We’re loving Yammer: Agile social productivity
In early 2000 we started using a private forum (XMBForum) to provide us with a fast and simple Intranet. Adoption was pretty good but lots of good tools have come along since and we’ve used our fair share including 37Signals’ Backpack & Campfire and Skype. We’ve recently adopted Yammer to replace both Backpack and Campfire that seem to have reached the end of the development cycle as 37Signals head off in their new BCX direction.
We’re liking Yammer a lot. My experience with using Yammer to promote an Agile environment highlighted a number of clear benefits. After just a few weeks I can file my early report, A+ and looking pretty good for the future.
Reduced Email: I loathe email, it’s disruptive, poorly threaded and clutters my life up and with Yammer I’ve seem my email level drop like a stone. Now, staff simply yammer a question and I respond accordingly. The visibility of my responses also serves to assist other staff who may have the same question or are facing a similar problems.
Improved Networking: In large companies, it can be difficult to track staff with particular skill sets. Yammer exposes the skill sets and expertise of staff from the quality and content of their posts or their participation in online conversations. Frequent posts and responses on Yammer promote folks expertise and thought leadership.
Reward & Recognition: Yammer contributes to building strong working relationships with my colleagues, suppliers, clients and staff. I prefer to publicly thank other staff who have assisted me in projects through Yammer. My appreciation for their assistance is visible to all staff and much more powerful than a ‘one to one’ thank you email. As an aside, Yammer replaced our SEND LOVE application we had being using previously.
Improved Brainstorming: Yammer provides a simple platform for rapid brainstorming of an idea. Simply post the idea or question and ask for feedback. Everyone jumps in to contribute their thoughts. It’s quite amazing to watch the spread of an idea in real time.
Self Organizing Teams: Yammer transcends traditional organisational structures. Staff have the ability to set up their own groups of interest or practice regardless of the division or department they are working for.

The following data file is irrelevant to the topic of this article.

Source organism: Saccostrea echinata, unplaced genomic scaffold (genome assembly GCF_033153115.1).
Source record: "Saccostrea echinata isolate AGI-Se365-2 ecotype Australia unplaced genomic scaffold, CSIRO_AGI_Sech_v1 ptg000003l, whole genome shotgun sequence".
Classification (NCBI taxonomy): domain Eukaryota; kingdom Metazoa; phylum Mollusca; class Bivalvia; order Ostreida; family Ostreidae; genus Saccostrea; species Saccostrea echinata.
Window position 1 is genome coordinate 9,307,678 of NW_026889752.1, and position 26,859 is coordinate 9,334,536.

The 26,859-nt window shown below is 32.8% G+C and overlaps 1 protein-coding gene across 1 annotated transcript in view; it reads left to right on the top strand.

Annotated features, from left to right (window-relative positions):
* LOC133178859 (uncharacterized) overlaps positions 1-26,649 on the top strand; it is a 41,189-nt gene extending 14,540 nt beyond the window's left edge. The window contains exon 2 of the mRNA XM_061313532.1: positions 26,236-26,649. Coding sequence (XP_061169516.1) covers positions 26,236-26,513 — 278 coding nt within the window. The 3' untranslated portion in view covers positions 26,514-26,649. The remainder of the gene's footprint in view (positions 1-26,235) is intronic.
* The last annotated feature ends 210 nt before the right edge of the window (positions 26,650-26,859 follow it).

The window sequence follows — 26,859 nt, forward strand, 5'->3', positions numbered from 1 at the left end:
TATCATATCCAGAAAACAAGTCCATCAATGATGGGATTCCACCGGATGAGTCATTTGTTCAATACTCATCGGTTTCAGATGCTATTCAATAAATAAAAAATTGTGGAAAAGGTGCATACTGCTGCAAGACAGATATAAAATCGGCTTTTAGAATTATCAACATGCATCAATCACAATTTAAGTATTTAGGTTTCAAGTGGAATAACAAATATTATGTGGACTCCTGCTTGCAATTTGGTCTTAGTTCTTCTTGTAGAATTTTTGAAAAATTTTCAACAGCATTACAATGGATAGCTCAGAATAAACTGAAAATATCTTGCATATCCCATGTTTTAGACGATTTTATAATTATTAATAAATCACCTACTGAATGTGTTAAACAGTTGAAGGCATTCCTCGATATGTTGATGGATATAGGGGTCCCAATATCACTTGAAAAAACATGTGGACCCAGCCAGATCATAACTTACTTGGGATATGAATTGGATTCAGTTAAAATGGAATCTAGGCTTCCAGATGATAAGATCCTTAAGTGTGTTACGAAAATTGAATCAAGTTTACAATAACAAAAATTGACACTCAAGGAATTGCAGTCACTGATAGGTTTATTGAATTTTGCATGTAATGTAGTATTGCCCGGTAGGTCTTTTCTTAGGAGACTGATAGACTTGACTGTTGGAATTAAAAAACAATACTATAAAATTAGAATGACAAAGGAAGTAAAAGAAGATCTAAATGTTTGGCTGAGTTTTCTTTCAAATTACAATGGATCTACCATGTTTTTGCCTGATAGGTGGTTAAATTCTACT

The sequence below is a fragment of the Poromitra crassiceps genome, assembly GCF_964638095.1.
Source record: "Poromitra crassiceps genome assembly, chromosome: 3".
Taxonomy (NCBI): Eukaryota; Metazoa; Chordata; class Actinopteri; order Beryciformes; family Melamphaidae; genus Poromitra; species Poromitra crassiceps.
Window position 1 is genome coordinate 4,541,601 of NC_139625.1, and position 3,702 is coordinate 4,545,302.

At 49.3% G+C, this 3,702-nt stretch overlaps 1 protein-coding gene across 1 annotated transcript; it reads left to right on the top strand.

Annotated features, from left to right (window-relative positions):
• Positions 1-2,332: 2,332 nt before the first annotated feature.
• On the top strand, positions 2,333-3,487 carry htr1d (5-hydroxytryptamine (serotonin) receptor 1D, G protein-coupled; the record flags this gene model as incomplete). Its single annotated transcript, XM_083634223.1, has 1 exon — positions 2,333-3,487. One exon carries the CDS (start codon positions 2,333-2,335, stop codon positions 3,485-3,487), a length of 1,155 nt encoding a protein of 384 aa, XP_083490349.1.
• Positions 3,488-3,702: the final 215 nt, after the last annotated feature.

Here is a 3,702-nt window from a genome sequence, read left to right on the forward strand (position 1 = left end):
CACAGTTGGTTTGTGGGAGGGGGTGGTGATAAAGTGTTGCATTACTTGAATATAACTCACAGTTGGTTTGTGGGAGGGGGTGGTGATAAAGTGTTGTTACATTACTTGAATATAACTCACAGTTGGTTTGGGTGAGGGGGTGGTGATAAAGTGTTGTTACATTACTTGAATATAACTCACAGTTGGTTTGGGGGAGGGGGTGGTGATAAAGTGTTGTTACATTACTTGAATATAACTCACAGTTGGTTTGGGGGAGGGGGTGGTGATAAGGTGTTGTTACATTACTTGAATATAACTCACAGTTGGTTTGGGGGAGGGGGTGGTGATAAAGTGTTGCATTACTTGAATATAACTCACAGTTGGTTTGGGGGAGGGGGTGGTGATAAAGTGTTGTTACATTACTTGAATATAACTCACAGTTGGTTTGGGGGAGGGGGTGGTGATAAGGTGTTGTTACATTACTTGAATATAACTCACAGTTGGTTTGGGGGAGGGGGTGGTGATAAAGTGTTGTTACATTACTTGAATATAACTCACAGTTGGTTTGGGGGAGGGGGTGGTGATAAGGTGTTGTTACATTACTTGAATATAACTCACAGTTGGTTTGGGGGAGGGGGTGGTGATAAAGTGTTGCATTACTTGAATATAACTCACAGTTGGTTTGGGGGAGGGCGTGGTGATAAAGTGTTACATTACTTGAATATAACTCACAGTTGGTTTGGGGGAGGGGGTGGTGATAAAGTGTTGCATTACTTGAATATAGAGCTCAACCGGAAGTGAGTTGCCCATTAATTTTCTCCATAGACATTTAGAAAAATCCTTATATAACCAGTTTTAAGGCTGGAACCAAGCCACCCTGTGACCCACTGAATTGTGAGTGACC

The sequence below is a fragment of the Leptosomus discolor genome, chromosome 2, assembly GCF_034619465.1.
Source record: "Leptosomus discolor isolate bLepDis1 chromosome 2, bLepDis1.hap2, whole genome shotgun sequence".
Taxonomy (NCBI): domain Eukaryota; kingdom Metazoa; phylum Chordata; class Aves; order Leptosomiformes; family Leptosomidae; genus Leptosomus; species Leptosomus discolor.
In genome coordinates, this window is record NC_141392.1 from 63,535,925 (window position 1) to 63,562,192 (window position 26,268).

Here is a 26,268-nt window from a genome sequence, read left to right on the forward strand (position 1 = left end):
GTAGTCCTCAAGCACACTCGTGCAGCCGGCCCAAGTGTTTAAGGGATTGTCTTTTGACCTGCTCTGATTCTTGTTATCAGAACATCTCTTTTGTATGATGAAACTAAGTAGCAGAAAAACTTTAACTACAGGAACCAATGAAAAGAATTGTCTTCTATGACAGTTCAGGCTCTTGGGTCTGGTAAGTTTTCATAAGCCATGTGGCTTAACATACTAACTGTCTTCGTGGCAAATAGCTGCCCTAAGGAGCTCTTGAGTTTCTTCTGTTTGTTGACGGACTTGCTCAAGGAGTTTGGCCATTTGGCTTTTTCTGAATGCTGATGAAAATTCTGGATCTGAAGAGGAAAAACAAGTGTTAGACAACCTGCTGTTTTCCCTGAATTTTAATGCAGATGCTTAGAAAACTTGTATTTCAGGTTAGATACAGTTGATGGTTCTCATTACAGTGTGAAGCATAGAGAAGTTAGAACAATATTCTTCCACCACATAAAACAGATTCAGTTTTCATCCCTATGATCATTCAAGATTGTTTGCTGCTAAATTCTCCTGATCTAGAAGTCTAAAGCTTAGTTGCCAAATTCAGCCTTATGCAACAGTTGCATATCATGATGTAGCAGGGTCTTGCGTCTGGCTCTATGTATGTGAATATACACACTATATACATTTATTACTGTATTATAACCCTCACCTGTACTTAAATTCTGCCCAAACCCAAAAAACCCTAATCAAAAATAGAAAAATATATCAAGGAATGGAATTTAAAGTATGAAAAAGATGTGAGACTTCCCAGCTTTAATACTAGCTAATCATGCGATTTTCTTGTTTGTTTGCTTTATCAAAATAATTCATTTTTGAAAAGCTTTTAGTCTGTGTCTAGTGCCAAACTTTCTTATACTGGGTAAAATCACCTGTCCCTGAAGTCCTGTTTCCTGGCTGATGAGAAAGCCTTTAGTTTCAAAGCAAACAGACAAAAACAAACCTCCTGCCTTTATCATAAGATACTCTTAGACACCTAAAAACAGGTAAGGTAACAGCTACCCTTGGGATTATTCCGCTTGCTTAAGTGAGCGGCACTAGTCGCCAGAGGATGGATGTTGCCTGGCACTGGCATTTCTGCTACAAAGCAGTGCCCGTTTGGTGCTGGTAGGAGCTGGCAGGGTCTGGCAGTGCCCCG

Promotes transparency: Yammer is focused on staff answering the simple question of ‘What are you working on‘. When everyone shares updates or challenges on projects/initiatives, everyone has a greater visibility of the work that is currently in progress. This reduces risk of similar projects running concurrently within silos. This feature also allows me to proactively influence projects that require assistance with design or usability.
Improved Search: My daily ‘yams’ of interesting articles and links have just started to include include hash tags that concisely describe the content of the posts. Hash tags facilitate rapid search activities through the archives for messages relating to usability or design. This replaced us using Diigo and Delicious.
Reduced meetings: The collaborative, conversational nature of Yammer encourages online conversations around a particular topic. In essence, Yammer provides a platform to accurately record the contributions of everyone who chose to participate. This is far more powerful and efficient than holding a meeting and distributing ‘meeting minutes’. It has also seen a lot of discussion-type content staying off Basecamp which helps enormously.
User Behavior: I use Yammer to observe user behaviour and see how they interact. It really does open people up and allows you to look inside what and how they are doing stuff.
Instant feedback: The concise nature of the messages on Yammer encourage staff to contribute their thoughts. Yamming is far more efficient than email and supports collaboration owing to greater visibility of the messages. For this reason, I prefer to use Yammer to obtain quick feedback on problems or ideas. The new polling feature works well in this respect as it focusses people on answering questions.